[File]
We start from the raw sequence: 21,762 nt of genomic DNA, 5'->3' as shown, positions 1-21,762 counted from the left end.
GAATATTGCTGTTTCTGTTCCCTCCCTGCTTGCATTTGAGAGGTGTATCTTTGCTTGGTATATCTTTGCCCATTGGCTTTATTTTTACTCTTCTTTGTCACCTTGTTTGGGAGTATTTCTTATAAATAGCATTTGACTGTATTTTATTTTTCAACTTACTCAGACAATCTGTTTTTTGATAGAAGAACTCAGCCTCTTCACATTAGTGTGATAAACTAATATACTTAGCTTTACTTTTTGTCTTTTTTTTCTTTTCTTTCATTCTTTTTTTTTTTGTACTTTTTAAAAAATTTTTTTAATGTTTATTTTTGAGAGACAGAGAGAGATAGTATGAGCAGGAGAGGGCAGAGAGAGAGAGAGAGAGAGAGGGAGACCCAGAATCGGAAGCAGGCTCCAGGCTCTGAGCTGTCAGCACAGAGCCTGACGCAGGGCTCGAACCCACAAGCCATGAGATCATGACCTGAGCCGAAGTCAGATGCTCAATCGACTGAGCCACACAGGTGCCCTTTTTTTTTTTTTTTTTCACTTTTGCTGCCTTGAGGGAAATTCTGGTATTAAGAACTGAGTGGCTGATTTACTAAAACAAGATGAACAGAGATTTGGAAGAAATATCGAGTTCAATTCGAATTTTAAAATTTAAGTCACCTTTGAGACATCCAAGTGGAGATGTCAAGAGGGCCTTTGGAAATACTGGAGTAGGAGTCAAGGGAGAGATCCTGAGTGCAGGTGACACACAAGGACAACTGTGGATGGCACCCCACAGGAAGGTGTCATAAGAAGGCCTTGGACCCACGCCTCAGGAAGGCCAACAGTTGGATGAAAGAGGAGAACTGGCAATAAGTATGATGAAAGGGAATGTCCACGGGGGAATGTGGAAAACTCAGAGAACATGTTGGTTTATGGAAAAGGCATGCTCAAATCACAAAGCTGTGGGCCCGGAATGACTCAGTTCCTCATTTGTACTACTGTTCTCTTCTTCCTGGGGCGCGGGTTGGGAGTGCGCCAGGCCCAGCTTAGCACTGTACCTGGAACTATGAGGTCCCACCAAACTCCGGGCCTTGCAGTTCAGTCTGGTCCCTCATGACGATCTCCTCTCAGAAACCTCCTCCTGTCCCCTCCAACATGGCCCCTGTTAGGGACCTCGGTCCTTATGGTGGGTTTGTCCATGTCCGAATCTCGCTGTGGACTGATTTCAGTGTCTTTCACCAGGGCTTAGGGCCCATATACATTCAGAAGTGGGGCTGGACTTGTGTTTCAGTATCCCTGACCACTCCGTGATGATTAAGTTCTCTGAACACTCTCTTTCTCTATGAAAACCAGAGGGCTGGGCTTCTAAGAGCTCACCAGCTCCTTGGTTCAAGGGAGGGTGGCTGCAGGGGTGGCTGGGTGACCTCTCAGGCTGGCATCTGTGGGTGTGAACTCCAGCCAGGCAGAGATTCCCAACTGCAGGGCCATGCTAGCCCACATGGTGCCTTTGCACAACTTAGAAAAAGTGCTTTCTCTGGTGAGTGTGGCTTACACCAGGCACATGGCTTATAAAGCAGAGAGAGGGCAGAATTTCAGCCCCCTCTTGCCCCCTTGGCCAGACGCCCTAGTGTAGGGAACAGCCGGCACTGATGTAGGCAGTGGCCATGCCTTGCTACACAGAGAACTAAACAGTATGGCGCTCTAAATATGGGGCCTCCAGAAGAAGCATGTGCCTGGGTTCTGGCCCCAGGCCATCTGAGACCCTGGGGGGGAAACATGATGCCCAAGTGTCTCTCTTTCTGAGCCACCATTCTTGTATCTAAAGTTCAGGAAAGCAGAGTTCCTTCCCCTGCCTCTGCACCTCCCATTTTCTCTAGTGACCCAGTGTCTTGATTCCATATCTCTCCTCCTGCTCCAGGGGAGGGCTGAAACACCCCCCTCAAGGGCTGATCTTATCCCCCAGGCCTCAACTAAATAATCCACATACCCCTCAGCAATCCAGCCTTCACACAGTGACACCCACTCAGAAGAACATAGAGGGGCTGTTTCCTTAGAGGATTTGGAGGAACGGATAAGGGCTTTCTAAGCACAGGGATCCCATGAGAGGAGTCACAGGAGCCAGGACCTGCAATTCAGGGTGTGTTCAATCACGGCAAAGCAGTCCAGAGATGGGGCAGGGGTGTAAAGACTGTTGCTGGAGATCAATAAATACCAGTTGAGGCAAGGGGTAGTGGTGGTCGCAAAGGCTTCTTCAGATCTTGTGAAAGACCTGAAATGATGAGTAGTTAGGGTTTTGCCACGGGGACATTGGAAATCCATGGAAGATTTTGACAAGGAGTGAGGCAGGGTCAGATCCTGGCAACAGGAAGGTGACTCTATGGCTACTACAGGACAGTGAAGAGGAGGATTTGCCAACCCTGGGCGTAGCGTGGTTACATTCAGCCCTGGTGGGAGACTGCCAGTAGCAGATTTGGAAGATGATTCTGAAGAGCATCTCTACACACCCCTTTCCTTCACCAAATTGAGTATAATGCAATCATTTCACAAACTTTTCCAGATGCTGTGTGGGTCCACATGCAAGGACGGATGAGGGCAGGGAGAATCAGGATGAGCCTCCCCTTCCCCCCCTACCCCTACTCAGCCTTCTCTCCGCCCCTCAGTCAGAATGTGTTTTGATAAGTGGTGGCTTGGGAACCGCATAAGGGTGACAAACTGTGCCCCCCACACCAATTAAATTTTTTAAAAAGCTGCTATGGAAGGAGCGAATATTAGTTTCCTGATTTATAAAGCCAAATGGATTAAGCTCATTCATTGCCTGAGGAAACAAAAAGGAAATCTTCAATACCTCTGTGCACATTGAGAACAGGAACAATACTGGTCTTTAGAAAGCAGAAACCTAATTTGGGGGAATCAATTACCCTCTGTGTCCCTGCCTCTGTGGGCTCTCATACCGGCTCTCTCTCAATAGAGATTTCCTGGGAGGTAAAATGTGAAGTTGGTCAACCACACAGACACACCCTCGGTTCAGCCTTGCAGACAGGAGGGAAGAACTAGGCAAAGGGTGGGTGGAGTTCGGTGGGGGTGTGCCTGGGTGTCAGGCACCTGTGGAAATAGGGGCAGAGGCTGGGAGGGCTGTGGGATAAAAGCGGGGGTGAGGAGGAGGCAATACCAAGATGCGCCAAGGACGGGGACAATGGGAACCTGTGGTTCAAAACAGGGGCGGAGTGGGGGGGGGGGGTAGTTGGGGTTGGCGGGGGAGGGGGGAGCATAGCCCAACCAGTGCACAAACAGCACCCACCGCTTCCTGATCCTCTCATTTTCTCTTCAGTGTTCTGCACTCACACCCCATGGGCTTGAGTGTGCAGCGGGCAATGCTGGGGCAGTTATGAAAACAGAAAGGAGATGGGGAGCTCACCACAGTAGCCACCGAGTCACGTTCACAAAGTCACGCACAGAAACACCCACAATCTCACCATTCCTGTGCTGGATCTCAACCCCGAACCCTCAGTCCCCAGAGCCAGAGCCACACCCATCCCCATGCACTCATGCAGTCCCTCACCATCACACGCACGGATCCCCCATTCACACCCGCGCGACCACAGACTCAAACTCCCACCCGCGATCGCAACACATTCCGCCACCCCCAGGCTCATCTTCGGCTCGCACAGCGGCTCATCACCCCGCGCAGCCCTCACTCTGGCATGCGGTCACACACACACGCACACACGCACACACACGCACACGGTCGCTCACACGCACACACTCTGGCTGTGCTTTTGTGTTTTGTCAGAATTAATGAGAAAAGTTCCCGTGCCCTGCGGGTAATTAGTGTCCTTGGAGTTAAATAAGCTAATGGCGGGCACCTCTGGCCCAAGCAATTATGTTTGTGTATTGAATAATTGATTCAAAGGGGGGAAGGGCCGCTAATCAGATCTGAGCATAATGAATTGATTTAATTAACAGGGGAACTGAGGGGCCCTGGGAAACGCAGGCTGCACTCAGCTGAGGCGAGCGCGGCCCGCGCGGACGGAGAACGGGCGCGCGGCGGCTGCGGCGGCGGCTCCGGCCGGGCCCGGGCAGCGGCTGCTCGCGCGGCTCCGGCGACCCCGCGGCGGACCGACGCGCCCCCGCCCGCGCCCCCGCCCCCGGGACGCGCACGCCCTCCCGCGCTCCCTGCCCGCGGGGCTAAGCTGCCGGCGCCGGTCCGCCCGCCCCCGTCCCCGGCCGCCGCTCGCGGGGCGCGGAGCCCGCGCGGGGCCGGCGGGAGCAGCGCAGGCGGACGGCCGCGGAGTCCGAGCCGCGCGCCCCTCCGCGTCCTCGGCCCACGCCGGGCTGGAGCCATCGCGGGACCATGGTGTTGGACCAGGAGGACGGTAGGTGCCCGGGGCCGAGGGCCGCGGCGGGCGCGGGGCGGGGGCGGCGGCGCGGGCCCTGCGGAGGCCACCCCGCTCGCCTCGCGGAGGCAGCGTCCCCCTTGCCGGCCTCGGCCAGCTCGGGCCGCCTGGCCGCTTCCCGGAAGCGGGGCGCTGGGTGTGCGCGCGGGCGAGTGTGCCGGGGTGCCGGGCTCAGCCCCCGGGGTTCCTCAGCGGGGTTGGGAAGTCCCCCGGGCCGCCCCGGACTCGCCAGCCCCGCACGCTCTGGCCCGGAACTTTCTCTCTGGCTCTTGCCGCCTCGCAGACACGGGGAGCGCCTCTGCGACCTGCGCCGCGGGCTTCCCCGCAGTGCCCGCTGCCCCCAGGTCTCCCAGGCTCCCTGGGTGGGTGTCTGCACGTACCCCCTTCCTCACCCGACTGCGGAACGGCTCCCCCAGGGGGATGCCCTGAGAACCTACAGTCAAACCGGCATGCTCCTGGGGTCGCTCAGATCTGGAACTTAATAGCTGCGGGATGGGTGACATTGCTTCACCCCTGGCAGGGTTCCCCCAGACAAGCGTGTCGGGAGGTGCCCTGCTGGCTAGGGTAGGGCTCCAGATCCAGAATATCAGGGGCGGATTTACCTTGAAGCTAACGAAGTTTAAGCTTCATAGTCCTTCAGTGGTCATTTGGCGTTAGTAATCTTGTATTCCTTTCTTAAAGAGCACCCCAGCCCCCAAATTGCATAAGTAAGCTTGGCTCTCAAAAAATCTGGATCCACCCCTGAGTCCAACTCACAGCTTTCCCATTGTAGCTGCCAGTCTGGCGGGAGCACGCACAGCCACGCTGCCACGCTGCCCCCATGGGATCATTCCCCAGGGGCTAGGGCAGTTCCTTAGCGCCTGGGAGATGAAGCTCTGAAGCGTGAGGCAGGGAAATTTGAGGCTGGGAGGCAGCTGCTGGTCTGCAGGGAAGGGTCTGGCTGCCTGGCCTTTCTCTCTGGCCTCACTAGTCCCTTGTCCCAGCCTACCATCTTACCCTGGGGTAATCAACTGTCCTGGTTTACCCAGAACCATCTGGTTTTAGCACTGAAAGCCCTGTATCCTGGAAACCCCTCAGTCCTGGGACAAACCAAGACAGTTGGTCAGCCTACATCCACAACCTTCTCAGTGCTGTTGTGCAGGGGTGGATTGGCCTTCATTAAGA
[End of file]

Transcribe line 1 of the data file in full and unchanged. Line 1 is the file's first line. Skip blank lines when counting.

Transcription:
We start from the raw sequence: 21,762 nt of genomic DNA, 5'->3' as shown, positions 1-21,762 counted from the left end.